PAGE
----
UA Qualitative Research faculty Kelly W. Guyotte and Stephanie Anne Shelton, with alumna Maureen A. Flint, recently published an article in Gender and Education entitled "Giving Up As a Willful Feminist Practice." You can read their abstract here:
What do we, as women, give up? What does it mean to give up as a woman in academia? We explored this question through a study with women doctoral students to reframe giving up as a purposeful, willful act. Sara Ahmed describes willfulness in relation to women who are perceived as resisting norms, shifting away from normative expectations, refusing what is expected. In this work, we push against the prevailing discourses of women in academia as passively encountering problems, facing issues, and making sacrifices. We explore what it means to give up through three women’s archives and objects of willfulness. Willfulness becomes a generative, sweaty concept through which we interrogate and understand practices of giving up by women doctoral students.
NVivo Virtual Workshop: Best Practices for Collaborating with Colleagues and Research Teams -- Tuesday, June 16, 2020 from 1-2 PM CDT.
Please join Stacy Penna, NVivo Community Director, and Karleigh Riesen, Research & Instruction Librarian, for a virtual NVivo workshop. This training session will focus on advanced features, tools, coding techniques, and methods for communicating within NVivo that support collaborative research projects. This workshop is open to all faculty, staff, and students and is applicable for all levels of NVivo experience. To register for this virtual workshop, please see details below.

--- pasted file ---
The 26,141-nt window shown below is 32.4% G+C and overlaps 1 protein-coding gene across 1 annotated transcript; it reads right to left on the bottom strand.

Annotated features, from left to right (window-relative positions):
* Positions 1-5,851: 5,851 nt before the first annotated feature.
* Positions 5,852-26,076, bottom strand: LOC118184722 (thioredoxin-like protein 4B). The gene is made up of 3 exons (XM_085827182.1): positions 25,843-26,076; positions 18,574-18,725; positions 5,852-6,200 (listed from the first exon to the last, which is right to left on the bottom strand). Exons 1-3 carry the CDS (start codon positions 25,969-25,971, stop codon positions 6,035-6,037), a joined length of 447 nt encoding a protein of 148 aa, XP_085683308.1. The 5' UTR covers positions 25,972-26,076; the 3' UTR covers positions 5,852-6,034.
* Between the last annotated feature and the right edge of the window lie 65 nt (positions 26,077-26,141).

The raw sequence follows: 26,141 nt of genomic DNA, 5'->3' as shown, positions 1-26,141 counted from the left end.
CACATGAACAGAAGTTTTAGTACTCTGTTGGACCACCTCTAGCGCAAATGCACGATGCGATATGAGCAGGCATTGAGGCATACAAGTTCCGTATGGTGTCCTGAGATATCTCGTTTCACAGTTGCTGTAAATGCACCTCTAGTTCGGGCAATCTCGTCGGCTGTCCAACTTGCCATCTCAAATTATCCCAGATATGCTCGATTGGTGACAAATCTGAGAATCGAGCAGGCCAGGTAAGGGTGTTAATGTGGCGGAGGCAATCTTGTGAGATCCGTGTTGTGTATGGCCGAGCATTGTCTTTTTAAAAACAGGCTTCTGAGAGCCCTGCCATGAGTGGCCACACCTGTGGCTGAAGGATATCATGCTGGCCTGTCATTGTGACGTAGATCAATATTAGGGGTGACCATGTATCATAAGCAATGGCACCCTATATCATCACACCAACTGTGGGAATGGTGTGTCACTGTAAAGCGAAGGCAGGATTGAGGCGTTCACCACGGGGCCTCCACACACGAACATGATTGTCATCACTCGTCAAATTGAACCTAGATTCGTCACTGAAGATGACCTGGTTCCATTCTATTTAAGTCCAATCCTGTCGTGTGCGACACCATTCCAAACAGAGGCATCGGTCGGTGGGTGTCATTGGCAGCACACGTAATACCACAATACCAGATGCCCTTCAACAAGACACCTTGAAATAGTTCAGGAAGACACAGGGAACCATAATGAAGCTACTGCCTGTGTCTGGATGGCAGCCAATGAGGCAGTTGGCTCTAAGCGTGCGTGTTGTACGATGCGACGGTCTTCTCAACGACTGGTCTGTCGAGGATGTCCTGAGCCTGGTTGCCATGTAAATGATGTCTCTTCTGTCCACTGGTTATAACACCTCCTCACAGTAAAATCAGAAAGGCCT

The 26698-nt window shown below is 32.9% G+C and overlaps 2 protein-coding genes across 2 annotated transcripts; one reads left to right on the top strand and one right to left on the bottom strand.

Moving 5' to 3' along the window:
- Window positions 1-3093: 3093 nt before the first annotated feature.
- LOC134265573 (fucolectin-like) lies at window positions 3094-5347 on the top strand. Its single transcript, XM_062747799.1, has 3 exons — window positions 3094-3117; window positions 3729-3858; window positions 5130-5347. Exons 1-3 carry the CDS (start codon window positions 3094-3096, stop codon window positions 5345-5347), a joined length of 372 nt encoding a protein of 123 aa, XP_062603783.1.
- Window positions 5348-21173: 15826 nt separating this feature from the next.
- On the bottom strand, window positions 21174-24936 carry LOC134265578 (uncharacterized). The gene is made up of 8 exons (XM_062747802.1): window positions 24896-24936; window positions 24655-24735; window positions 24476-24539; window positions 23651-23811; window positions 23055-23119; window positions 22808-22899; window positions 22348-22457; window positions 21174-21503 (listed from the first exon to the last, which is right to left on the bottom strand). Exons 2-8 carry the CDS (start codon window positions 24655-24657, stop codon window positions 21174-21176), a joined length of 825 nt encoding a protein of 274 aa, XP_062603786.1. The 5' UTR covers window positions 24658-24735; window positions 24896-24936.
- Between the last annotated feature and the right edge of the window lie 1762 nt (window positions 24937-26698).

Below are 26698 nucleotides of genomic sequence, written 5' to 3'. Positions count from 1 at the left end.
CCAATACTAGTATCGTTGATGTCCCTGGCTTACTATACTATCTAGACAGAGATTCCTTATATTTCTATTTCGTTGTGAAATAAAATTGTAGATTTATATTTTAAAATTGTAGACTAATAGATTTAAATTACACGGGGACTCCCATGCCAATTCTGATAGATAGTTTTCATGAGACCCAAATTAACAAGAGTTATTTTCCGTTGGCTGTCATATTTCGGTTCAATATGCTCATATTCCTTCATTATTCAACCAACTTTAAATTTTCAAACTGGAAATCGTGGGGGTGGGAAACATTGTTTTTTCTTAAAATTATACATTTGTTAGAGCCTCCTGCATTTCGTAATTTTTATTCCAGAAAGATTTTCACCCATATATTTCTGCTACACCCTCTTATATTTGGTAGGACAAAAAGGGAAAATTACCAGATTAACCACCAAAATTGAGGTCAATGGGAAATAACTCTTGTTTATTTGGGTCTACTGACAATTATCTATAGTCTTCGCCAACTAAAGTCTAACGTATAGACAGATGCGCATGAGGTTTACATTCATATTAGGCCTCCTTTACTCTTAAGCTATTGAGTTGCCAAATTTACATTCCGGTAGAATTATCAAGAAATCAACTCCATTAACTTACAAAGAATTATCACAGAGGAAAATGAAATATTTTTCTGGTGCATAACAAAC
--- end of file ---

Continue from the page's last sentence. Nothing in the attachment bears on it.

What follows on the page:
NVivo Virtual Workshop: Best Practices for Collaborating with Colleagues and Research Teams
Date: Tuesday, June 16, 2020
Time: 1 – 2 PM CDT
There is no fee to attend.
Please feel free to forward this invite to colleagues who might be interested in attending.
If you have more questions, please contact Karleigh Riesen, Research and Instruction Librarian, email@example.com.
Dear QR SIG Members,
As part of our commitment to cultivating mentorship opportunities in the QR SIG, the Mentoring Committee is now inviting participation in the 2020 Proposal Forum. The past four proposal mentorship programs received positive feedback from both mentors and mentees and we would like to extend and expand on the program again this year. Thus, we are looking for: 1) graduate students and early career faculty who are planning to submit to the QR SIG and would like feedback on their draft proposals; and 2) experienced qualitative faculty and researchers who would be willing to serve as mentors to graduate students and early career qualitative researchers who intend to submit proposals.
As you likely know, it remains difficult to get on the program at AERA, and some qualitative researchers may benefit from support as they begin to prepare their submissions. Graduate students and early career faculty can receive that support by signing up to be paired with an experienced QR SIG member who will read a draft of their proposal and offer critical feedback. Although participating in the feedback forum does not guarantee acceptance, those who participated in years past said the supportive feedback they received helped them to improve their work.
If you are interested in being a Proposal Forum MENTEE, please submit your information through the following link:
If you are interested in being a Proposal Forum MENTOR/REVIEWER, please submit your information through the following link:
Please submit this information by Wednesday, June 10th. The Mentoring Committee will then match mentees with mentors/reviewers. Mentees will be expected to submit a draft of their proposal to their reviewer by Friday, June 26th and feedback will be expected by Wednesday, July 8th. If you have any questions, feel free to email Francheska Starks (firstname.lastname@example.org).